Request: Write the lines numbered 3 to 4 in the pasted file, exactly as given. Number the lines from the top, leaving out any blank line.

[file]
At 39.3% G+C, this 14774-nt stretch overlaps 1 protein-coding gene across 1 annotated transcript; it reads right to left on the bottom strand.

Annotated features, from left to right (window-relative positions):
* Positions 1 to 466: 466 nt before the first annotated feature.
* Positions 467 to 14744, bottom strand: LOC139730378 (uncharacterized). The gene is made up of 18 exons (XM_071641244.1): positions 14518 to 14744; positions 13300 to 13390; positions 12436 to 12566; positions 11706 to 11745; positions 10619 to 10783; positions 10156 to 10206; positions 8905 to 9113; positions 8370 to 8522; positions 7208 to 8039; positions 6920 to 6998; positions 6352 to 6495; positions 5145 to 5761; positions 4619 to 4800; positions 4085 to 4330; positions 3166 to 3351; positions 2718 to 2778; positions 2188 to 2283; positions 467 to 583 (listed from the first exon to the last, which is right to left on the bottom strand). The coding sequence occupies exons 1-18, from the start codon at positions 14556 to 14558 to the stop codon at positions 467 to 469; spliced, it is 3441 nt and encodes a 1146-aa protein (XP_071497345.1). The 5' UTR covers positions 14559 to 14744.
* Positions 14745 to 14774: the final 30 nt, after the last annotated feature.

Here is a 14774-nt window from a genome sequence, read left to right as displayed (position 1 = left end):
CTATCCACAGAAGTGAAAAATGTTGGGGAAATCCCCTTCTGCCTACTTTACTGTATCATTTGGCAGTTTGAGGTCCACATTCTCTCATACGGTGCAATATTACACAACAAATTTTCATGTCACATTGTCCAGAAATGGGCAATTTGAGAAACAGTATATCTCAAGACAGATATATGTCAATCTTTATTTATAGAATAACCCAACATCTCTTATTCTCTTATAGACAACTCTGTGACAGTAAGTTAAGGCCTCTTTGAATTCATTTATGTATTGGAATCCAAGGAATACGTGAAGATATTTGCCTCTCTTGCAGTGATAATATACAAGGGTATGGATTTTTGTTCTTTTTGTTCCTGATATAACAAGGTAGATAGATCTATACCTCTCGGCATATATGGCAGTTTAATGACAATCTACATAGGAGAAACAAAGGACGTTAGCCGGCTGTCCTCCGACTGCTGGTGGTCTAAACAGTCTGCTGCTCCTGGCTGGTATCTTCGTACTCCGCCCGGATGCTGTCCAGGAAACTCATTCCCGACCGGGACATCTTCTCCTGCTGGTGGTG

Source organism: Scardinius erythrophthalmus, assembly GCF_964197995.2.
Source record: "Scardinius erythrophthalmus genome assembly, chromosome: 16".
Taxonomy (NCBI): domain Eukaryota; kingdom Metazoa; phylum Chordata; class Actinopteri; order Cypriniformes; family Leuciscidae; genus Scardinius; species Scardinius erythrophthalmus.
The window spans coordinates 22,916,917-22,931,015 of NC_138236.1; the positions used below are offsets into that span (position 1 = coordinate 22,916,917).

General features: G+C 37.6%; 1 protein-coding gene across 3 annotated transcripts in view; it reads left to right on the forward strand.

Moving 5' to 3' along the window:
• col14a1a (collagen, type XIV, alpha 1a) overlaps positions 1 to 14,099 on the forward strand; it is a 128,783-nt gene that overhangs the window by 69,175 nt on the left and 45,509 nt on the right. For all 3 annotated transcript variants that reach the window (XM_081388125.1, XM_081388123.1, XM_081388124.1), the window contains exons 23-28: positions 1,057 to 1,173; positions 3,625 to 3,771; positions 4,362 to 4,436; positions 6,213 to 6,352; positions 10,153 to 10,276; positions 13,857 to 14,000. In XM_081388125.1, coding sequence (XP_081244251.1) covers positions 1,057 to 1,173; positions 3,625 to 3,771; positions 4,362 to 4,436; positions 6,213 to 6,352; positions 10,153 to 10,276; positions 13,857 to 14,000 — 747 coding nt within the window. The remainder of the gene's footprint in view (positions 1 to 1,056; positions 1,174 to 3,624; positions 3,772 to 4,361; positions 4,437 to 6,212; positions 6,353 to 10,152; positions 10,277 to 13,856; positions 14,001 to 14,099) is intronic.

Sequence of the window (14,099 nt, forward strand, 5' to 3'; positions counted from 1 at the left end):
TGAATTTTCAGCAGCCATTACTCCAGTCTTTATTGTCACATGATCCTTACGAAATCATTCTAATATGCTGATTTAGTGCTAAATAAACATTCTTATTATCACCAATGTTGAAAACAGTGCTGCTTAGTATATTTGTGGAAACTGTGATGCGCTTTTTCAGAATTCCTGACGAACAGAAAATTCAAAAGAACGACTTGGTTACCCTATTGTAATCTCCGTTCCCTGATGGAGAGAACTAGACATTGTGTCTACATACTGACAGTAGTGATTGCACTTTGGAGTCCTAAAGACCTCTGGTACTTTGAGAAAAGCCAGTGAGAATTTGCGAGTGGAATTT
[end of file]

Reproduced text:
* Positions 1 to 466: 466 nt before the first annotated feature.
* Positions 467 to 14744, bottom strand: LOC139730378 (uncharacterized). The gene is made up of 18 exons (XM_071641244.1): positions 14518 to 14744; positions 13300 to 13390; positions 12436 to 12566; positions 11706 to 11745; positions 10619 to 10783; positions 10156 to 10206; positions 8905 to 9113; positions 8370 to 8522; positions 7208 to 8039; positions 6920 to 6998; positions 6352 to 6495; positions 5145 to 5761; positions 4619 to 4800; positions 4085 to 4330; positions 3166 to 3351; positions 2718 to 2778; positions 2188 to 2283; positions 467 to 583 (listed from the first exon to the last, which is right to left on the bottom strand). The coding sequence occupies exons 1-18, from the start codon at positions 14556 to 14558 to the stop codon at positions 467 to 469; spliced, it is 3441 nt and encodes a 1146-aa protein (XP_071497345.1). The 5' UTR covers positions 14559 to 14744.